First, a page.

Review by Optimal III
Repaints and retools have been part of Transformers since day one, and that fact has touched every iteration and line. None are excluded, including the Masterpiece. Considering how expensive and high-end MPs are (or at least are supposed to be), that's a good thing too. It maximizes value and quantity on both sides of the equation, consumer and manufacturer.
Even so, many were surprised when Hasbro announced Acid Storm as the latest addition to the series. He was originally going to be a TRU-Australia exclusive. But I guess enough interest and buzz was generated that Hasbro decided to also release him stateside via TRU. He was eventually released by Takara too as a USA-edition, but I picked mine up at Entertainment Earth's booth at SDCC 2013, where he first became available.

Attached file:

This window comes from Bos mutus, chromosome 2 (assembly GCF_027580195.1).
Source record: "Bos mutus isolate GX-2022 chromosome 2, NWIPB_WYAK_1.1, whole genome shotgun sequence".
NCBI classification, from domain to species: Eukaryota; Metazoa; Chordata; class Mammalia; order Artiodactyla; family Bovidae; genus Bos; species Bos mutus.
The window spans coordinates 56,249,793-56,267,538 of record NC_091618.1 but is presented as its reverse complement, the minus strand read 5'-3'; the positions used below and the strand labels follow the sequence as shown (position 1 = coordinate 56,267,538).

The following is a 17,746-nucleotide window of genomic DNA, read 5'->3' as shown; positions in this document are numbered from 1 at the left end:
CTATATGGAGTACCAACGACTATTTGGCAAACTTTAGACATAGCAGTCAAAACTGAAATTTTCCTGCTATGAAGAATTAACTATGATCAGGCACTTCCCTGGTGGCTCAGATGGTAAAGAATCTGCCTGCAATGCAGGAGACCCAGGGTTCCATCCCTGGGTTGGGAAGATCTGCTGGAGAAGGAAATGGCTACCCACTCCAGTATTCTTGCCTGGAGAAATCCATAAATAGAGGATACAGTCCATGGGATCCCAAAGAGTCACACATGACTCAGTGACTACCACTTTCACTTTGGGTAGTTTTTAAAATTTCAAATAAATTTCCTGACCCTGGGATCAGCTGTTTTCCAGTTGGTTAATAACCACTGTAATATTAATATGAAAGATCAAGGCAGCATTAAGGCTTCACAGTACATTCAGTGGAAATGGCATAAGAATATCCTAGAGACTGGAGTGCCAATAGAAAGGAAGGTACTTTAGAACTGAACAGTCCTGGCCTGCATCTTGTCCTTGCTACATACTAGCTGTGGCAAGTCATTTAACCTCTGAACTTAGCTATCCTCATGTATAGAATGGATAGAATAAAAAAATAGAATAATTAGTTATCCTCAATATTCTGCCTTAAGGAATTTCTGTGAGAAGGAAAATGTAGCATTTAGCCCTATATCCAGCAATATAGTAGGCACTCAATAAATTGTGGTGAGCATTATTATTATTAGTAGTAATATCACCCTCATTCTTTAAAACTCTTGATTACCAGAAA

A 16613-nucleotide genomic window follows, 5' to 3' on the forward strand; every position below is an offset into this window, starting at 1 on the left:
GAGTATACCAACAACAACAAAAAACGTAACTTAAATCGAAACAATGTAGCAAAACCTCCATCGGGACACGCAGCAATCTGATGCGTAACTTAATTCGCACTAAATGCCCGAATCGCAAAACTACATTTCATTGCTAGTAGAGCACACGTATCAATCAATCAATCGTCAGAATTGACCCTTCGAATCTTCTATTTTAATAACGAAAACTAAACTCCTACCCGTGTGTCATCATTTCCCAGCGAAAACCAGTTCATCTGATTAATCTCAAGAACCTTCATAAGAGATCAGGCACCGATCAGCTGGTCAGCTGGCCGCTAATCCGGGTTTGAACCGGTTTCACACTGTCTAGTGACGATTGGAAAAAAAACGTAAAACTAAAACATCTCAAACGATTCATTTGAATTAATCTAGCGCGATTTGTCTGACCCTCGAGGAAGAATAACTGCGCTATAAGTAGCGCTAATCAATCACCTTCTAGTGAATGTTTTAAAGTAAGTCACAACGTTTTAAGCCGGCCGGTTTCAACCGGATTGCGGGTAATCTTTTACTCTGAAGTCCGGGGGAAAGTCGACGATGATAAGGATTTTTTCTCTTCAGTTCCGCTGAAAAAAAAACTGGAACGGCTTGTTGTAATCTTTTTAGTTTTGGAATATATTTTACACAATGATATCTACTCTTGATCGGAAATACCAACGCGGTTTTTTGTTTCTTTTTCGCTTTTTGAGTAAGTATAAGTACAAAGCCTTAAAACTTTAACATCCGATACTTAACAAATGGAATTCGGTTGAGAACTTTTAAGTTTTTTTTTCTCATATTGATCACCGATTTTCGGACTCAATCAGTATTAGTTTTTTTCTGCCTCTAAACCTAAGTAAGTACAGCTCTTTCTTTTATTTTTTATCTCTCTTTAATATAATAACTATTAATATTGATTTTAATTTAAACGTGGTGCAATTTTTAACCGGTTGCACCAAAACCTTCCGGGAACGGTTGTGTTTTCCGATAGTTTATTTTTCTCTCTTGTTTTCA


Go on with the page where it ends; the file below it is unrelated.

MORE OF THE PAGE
Maybe it's because it's very different from how Takara packs their MPs, but I really like the packaging style Hasbro has adopted for their MPs since the line was rebooted and TRU became the exclusive retailer. It's a firm cardboard and the character photos are on a sleeve. The front features the character's name and half of his faction's symbol.
The right side has his bio and stats above an imprinted faction symbol. The bio is pretty interesting because Acid Storm had practically no identity to speak of before he got his first toy, a Universe-deluxe in 2008. He shares his origin with Sunstorm as one of the generic, nameless Seekers seen in the first season of the animated series.
The back of the sleeve shows off more of what you're really buying, and the left side marks him "08 of 30" from Hasbro's Thrilling 30, a brand put on 30 "noteworthy" releases they were doing that year to celebrate the franchise's 30th anniversary.